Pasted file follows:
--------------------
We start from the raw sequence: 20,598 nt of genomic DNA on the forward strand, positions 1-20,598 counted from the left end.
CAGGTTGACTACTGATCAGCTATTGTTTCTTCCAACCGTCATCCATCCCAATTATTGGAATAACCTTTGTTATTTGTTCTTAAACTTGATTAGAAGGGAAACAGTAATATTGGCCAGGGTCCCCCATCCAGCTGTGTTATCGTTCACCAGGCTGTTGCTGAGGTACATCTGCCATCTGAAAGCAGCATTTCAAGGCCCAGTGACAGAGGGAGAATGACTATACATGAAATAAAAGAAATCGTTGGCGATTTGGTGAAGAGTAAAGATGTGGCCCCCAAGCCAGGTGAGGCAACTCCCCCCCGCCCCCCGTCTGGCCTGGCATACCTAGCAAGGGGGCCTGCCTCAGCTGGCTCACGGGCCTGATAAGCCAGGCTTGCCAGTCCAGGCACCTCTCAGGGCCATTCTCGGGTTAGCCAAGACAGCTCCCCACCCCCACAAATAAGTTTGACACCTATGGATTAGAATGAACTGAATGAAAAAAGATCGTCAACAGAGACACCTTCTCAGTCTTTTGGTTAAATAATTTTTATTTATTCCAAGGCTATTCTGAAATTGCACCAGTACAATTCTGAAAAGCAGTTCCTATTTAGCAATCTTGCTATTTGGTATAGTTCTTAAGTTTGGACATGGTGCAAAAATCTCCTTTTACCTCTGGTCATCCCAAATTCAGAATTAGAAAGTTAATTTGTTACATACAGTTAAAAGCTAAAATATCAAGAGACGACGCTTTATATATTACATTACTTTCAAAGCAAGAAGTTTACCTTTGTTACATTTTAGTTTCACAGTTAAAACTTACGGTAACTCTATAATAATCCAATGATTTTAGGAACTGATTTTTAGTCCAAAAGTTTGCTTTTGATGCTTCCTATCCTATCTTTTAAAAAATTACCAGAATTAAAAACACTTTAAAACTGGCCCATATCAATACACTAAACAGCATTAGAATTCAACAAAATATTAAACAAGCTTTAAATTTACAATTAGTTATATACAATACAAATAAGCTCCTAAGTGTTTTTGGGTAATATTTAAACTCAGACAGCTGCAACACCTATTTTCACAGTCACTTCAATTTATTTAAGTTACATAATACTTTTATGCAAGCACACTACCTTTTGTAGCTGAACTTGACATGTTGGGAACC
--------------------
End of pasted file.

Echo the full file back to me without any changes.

We start from the raw sequence: 20,598 nt of genomic DNA on the forward strand, positions 1-20,598 counted from the left end.
CAGGTTGACTACTGATCAGCTATTGTTTCTTCCAACCGTCATCCATCCCAATTATTGGAATAACCTTTGTTATTTGTTCTTAAACTTGATTAGAAGGGAAACAGTAATATTGGCCAGGGTCCCCCATCCAGCTGTGTTATCGTTCACCAGGCTGTTGCTGAGGTACATCTGCCATCTGAAAGCAGCATTTCAAGGCCCAGTGACAGAGGGAGAATGACTATACATGAAATAAAAGAAATCGTTGGCGATTTGGTGAAGAGTAAAGATGTGGCCCCCAAGCCAGGTGAGGCAACTCCCCCCCGCCCCCCGTCTGGCCTGGCATACCTAGCAAGGGGGCCTGCCTCAGCTGGCTCACGGGCCTGATAAGCCAGGCTTGCCAGTCCAGGCACCTCTCAGGGCCATTCTCGGGTTAGCCAAGACAGCTCCCCACCCCCACAAATAAGTTTGACACCTATGGATTAGAATGAACTGAATGAAAAAAGATCGTCAACAGAGACACCTTCTCAGTCTTTTGGTTAAATAATTTTTATTTATTCCAAGGCTATTCTGAAATTGCACCAGTACAATTCTGAAAAGCAGTTCCTATTTAGCAATCTTGCTATTTGGTATAGTTCTTAAGTTTGGACATGGTGCAAAAATCTCCTTTTACCTCTGGTCATCCCAAATTCAGAATTAGAAAGTTAATTTGTTACATACAGTTAAAAGCTAAAATATCAAGAGACGACGCTTTATATATTACATTACTTTCAAAGCAAGAAGTTTACCTTTGTTACATTTTAGTTTCACAGTTAAAACTTACGGTAACTCTATAATAATCCAATGATTTTAGGAACTGATTTTTAGTCCAAAAGTTTGCTTTTGATGCTTCCTATCCTATCTTTTAAAAAATTACCAGAATTAAAAACACTTTAAAACTGGCCCATATCAATACACTAAACAGCATTAGAATTCAACAAAATATTAAACAAGCTTTAAATTTACAATTAGTTATATACAATACAAATAAGCTCCTAAGTGTTTTTGGGTAATATTTAAACTCAGACAGCTGCAACACCTATTTTCACAGTCACTTCAATTTATTTAAGTTACATAATACTTTTATGCAAGCACACTACCTTTTGTAGCTGAACTTGACATGTTGGGAACC